Tuesday, September 09, 2008

Oh, look. Our election is already a joke.

Thus far:

  1. Two leaders (Harper and Layton) have decided that they'll boycott the leadership debates if May is included. Well, fine. They can boycott if they like. But a decent press corps would have pointed out that the choices were (a) attend or (b) have an empty podium sitting there with the party's logo prominently displayed. Harper and Layton were both blowing smoke, and the consortium that organizes the debates decided to use that as an excuse to exclude a viable fourth (I don't count the BQ) party. And everyone knows this. Yet, somehow, it's taken as a legitimate argument by the serious and thoughtful folks in the Ottawa bureaus against the political importance of the Greens.
  2. Everyone also knows that the leadership debates are a bullshit fest at the best of times, and an exercise in slogan-shouting at the worst. This is, again, partly the fault of our pathetic press corps; but it is also the fault of a political system (SMP or FPTP) that only really works when there are two parties. When you have the dozen-plus that are registered in Canada, FPTP works to insulate the historically powerful parties and reduce the ability of newcomers to found political organizations to advance their interests. Which means that unless you're deeply confused and think that the historically powerful parties will actually serve or represent your interests to Parliament (Liberals, I'm looking at you), or you're a hyperpartisan who treats politics like a team sport, there's really no point to participating in the process.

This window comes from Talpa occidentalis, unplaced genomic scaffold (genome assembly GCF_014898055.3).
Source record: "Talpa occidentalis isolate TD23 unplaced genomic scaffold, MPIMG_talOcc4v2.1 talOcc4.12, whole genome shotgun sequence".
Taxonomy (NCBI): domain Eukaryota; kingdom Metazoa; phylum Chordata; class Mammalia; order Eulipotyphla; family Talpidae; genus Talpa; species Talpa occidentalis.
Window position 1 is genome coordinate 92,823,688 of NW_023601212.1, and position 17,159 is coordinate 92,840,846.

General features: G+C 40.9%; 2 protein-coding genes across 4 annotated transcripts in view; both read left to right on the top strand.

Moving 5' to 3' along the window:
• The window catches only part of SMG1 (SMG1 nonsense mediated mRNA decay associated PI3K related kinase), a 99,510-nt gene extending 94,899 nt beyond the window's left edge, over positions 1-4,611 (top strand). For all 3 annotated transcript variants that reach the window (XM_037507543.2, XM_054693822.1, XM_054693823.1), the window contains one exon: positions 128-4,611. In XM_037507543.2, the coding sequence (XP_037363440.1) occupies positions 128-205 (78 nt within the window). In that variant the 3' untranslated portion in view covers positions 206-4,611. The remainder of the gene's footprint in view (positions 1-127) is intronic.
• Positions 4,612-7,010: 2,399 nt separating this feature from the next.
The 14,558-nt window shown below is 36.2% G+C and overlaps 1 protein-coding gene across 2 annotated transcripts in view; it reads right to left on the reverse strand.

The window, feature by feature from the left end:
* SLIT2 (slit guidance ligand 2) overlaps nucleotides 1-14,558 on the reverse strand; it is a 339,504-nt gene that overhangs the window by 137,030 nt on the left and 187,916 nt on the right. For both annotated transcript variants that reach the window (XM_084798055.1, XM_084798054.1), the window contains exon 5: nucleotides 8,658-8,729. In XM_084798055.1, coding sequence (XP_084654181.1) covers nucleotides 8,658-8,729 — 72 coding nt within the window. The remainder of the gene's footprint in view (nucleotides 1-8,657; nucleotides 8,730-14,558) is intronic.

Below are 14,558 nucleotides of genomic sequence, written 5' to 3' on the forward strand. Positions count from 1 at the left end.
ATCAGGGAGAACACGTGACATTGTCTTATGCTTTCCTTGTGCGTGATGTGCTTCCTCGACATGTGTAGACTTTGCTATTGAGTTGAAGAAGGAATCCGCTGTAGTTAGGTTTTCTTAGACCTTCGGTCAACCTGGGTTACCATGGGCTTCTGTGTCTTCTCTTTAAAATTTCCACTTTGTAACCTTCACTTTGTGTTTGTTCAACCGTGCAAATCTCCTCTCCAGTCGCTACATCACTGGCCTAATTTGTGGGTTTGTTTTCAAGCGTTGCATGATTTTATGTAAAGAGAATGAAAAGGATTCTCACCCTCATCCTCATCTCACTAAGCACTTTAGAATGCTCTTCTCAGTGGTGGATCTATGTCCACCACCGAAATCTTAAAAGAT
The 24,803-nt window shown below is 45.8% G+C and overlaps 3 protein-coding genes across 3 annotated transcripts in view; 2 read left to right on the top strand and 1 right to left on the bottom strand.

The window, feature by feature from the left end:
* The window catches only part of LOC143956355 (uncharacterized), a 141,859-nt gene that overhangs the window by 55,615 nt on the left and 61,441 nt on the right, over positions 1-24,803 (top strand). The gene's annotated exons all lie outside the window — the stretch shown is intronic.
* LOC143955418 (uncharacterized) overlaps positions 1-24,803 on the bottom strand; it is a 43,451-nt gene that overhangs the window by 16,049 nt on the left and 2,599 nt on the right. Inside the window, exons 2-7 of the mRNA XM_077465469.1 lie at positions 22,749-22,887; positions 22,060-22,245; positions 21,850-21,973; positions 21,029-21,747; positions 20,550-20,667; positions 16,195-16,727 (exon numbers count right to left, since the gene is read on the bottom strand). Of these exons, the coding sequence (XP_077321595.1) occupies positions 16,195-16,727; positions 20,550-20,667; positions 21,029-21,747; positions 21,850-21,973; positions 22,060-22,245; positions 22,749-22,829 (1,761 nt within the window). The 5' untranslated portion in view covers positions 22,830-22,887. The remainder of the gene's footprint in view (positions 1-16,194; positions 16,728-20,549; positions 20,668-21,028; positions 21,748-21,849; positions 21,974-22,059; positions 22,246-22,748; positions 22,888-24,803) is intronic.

3. As mentioned, the elephant is in the room, the one thing that no one has yet talked about on a national stage. Our voting system is pathetically inadequate for an advanced and diverse polity like Canada. (It doesn't even work for the more homogenous Americans; and places where it might work, like Sweden, don't use it.) It leads to vote-splitting (what a group of laughably inept Young Liberals were screaming about at a Jack Layton campaign stop yesterday -- or possibly the day before, I can't really be bothered to look it up). It leads to excluding the leaders of parties -- not just the Greens, but also Canadian Action, Libertarian, Christian Heritage, the old National party, etc, etc -- on obviously arbitrary grounds. It leads to pseudomajority governments that can force policies on the country most people didn't vote for. And on, and on, and on.


So, here's my message for the election.

Don't vote.

Like as not, the parties you want to vote for have no chance at getting any national exposure, and are thus doomed to be footnotes. The parties you don't want to vote for don't represent your views (and, seriously, Liberals, Dippers, Greens, do you really believe the crap your parties endorse?). And your riding is probably so ridiculously partisan one way or the other -- mine happens to be heavily Liberal -- that your vote, whether for that part or not, serves no purpose.

At least the American election provides some interesting theatre. So far, ours doesn't even have that much going for it.

So, don't vote.

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